The E-Stamp Inc internet postage deal that we flagged yesterday turns out to be with America Online Inc. AOL will include the E- Stamp service within its forthcoming Postage services center, which is slated to launch in early 1999, probably in the first quarter, at the same time E-Stamp gets regulatory approval to offer its […]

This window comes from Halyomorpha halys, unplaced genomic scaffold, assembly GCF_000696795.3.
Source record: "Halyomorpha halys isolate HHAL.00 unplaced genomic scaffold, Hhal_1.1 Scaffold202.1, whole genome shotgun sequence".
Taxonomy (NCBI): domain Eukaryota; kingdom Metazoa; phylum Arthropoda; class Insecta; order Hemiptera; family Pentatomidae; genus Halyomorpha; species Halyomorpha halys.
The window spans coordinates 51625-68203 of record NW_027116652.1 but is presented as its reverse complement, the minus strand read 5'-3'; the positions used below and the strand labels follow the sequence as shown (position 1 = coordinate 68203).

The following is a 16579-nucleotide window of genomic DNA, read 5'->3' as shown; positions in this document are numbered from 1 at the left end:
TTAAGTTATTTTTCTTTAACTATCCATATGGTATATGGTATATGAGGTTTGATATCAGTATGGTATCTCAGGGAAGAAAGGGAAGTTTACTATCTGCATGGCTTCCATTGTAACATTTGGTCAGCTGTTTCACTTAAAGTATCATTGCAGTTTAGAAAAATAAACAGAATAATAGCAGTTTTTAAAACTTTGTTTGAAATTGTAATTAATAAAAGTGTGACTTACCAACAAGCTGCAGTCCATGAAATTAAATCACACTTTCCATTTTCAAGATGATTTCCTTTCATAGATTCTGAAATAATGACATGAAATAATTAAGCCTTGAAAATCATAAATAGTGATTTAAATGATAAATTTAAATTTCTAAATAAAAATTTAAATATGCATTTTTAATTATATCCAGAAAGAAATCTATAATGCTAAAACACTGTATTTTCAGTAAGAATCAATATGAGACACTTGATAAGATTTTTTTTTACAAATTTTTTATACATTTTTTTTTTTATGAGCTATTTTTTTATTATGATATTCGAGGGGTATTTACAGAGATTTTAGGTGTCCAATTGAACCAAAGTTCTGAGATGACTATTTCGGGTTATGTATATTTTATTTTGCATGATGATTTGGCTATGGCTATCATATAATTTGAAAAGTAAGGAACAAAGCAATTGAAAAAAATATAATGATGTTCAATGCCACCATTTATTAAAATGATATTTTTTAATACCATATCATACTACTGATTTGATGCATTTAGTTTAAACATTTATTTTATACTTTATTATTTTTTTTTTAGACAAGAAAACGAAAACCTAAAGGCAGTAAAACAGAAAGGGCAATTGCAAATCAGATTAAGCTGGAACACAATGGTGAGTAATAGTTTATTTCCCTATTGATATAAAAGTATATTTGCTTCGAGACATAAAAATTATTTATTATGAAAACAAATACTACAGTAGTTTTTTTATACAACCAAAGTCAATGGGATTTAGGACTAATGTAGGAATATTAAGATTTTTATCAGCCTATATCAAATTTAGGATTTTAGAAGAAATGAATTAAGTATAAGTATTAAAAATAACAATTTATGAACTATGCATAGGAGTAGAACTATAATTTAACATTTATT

The E-Stamp Inc internet postage deal that we flagged yesterday turns out to be with America Online Inc. AOL will include the E- Stamp service within its forthcoming Postage services center, which is slated to launch in early 1999, probably in the first quarter, at the same time E-Stamp gets regulatory approval to offer its service nationwide. At present the service is in beta with approximately 300 small businesses and home office users in the Washington DC and San Francisco Bay areas. AOL will also provide links on aol.com, Digital Cities and CompuServe to take users back to the E-Stamp web site where they can buy postage once they have established an account. AOL says the deal is non-exclusive but would not go into details as to what else would be featured in its postage services center or to what other internet postage companies it is talking. The initial tie-in will occur the regions of the US on which E-Stamp has its beta testers. E-Stamp says the AOL dial-up online service is ideal because it can target users by zip code, which is what E- Stamp has to do because of the US Postal Service (USPS) regulations and some 3.5 million of its 14 million total user base are small businesses. E-Stamp was the first company to get approval from the USPS for its system to enable users to print out postage value in the form of bar codes on envelopes. There are three versions of the E- Stamp service. The desktop software sits on the PC like any other application, and ‘money’ is stored electronically in a separate electronic vault, which is a small device that plugs into the parallel port developed by E-Stamp and Dallas Semiconductor. USPS regulations forbid the storing of monetary value in software alone, says Ellen Perelman, E-Stamp’s director of business development. The desktop version is likely to sell for around $100 in retail outlets where other office supplies are sold. The second variant is the pure browser-based internet version, where a customer account is maintained on E-Stamp’s servers and the value is downloaded to the computer. That was submitted for USPS approval in August and Perelman says that should come around the same time as the nationwide rollout, or maybe slightly after. The third method is via the company’s postage API, which it has used to integrate the service within Microsoft Word and Outlook. More licensing deals with other application vendors will follow soon, with Intuit Inc’s QuickBooks likely to be one of those. E-Stamp’s investors include Compaq Computer Corp, Microsoft and AT&T Corp. E-Stamp will partner with Compaq whereby every PC sold to the small business market will come pre-loaded with E-Stamp software and the E-Stamp will become part of Compaq’s online service package for small businesses. Another investor, Berlin, Germany-based Francotyp-Postalia will include the software with its postage meters – the very machines this kind of product is looking to replace – but more importantly, it has deals with more than 80 national postal authorities around the world. The USPS issued a set of specifications called the Information Based Indicia program (IBIP), which the companies have to meet. Another proposal from Stampmaster Inc got approval in August and proposals from other firms, including Pitney Bowes, are currently being considered. Incidentally, Pitney Bowes claims to have set of patents applying to cryptography and key management that will affect both E-Stamp and Stampmaster, but Perelman dismisses that as far as E-Stamp is concerned. She says E-Stamp has had discussions with Pitney about its patents but believes that E- Stamp has enough patents of its own to obviate the need to license anything from Pitney.